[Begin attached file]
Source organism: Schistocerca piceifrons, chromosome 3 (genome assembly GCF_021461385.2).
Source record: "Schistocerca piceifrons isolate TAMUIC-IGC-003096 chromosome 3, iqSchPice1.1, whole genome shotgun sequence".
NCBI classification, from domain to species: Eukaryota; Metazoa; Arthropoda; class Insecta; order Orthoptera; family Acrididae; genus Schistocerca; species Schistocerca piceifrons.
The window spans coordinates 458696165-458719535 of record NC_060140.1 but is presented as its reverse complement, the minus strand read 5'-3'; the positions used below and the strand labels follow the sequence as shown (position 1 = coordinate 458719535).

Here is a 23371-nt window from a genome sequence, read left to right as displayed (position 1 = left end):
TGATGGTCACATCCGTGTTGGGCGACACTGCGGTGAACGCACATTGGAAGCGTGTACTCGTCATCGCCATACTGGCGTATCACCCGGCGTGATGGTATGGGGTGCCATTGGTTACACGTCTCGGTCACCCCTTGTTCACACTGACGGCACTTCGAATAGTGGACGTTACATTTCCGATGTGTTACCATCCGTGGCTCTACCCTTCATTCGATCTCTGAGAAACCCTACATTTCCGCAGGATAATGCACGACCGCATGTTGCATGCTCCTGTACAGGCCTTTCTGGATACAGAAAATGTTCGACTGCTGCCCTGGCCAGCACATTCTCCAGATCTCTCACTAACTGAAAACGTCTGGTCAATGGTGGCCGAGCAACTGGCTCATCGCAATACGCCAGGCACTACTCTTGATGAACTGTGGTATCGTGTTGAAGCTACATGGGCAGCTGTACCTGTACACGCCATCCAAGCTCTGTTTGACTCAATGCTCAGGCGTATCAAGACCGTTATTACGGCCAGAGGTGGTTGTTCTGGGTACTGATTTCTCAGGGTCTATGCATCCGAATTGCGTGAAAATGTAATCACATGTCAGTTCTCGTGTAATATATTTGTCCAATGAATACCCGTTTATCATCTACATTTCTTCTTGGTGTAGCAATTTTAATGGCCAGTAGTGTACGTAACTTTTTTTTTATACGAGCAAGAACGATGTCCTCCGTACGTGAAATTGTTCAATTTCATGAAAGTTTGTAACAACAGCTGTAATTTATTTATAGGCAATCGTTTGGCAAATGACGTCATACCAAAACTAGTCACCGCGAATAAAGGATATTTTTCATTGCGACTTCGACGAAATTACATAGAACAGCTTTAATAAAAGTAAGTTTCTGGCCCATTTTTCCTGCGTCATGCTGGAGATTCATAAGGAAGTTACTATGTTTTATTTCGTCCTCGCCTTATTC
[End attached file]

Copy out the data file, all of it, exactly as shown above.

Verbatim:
Source organism: Schistocerca piceifrons, chromosome 3 (genome assembly GCF_021461385.2).
Source record: "Schistocerca piceifrons isolate TAMUIC-IGC-003096 chromosome 3, iqSchPice1.1, whole genome shotgun sequence".
NCBI classification, from domain to species: Eukaryota; Metazoa; Arthropoda; class Insecta; order Orthoptera; family Acrididae; genus Schistocerca; species Schistocerca piceifrons.
The window spans coordinates 458696165-458719535 of record NC_060140.1 but is presented as its reverse complement, the minus strand read 5'-3'; the positions used below and the strand labels follow the sequence as shown (position 1 = coordinate 458719535).

Here is a 23371-nt window from a genome sequence, read left to right as displayed (position 1 = left end):
TGATGGTCACATCCGTGTTGGGCGACACTGCGGTGAACGCACATTGGAAGCGTGTACTCGTCATCGCCATACTGGCGTATCACCCGGCGTGATGGTATGGGGTGCCATTGGTTACACGTCTCGGTCACCCCTTGTTCACACTGACGGCACTTCGAATAGTGGACGTTACATTTCCGATGTGTTACCATCCGTGGCTCTACCCTTCATTCGATCTCTGAGAAACCCTACATTTCCGCAGGATAATGCACGACCGCATGTTGCATGCTCCTGTACAGGCCTTTCTGGATACAGAAAATGTTCGACTGCTGCCCTGGCCAGCACATTCTCCAGATCTCTCACTAACTGAAAACGTCTGGTCAATGGTGGCCGAGCAACTGGCTCATCGCAATACGCCAGGCACTACTCTTGATGAACTGTGGTATCGTGTTGAAGCTACATGGGCAGCTGTACCTGTACACGCCATCCAAGCTCTGTTTGACTCAATGCTCAGGCGTATCAAGACCGTTATTACGGCCAGAGGTGGTTGTTCTGGGTACTGATTTCTCAGGGTCTATGCATCCGAATTGCGTGAAAATGTAATCACATGTCAGTTCTCGTGTAATATATTTGTCCAATGAATACCCGTTTATCATCTACATTTCTTCTTGGTGTAGCAATTTTAATGGCCAGTAGTGTACGTAACTTTTTTTTTATACGAGCAAGAACGATGTCCTCCGTACGTGAAATTGTTCAATTTCATGAAAGTTTGTAACAACAGCTGTAATTTATTTATAGGCAATCGTTTGGCAAATGACGTCATACCAAAACTAGTCACCGCGAATAAAGGATATTTTTCATTGCGACTTCGACGAAATTACATAGAACAGCTTTAATAAAAGTAAGTTTCTGGCCCATTTTTCCTGCGTCATGCTGGAGATTCATAAGGAAGTTACTATGTTTTATTTCGTCCTCGCCTTATTC